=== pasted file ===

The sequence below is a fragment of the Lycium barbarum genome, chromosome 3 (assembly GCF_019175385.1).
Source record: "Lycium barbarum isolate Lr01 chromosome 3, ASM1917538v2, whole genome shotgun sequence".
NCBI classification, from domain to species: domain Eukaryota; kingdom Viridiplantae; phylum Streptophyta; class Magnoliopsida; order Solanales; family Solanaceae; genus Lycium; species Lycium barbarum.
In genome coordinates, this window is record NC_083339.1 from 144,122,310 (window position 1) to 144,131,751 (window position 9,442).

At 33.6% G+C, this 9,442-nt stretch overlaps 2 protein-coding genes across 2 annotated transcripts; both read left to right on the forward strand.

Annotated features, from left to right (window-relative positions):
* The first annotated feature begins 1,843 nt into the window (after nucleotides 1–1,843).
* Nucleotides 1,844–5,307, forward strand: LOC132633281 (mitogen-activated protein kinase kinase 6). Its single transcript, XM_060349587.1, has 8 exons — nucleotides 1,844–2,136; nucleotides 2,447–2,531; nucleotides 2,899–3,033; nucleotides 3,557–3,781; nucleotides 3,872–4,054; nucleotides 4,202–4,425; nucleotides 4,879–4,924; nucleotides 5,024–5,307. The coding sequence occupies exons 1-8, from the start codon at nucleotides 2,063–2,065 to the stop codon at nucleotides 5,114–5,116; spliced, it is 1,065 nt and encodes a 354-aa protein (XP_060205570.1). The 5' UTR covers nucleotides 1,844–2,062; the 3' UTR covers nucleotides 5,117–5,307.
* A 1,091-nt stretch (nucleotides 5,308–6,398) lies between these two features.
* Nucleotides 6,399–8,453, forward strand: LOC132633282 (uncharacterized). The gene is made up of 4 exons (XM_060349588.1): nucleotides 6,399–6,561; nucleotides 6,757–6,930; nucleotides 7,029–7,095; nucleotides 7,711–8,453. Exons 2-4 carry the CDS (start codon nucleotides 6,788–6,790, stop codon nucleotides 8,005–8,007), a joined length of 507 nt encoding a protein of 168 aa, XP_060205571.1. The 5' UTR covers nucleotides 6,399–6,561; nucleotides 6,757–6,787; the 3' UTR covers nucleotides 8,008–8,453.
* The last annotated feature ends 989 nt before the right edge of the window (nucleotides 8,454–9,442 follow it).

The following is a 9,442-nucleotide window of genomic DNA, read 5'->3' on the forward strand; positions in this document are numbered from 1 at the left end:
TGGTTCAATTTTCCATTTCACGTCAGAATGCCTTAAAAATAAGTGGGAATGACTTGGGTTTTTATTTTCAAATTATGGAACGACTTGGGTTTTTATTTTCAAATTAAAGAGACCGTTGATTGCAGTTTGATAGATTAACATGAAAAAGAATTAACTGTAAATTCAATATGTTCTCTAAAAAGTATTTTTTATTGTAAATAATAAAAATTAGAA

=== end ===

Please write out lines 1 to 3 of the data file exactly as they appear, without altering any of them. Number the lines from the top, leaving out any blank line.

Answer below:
The sequence below is a fragment of the Lycium barbarum genome, chromosome 3 (assembly GCF_019175385.1).
Source record: "Lycium barbarum isolate Lr01 chromosome 3, ASM1917538v2, whole genome shotgun sequence".
NCBI classification, from domain to species: domain Eukaryota; kingdom Viridiplantae; phylum Streptophyta; class Magnoliopsida; order Solanales; family Solanaceae; genus Lycium; species Lycium barbarum.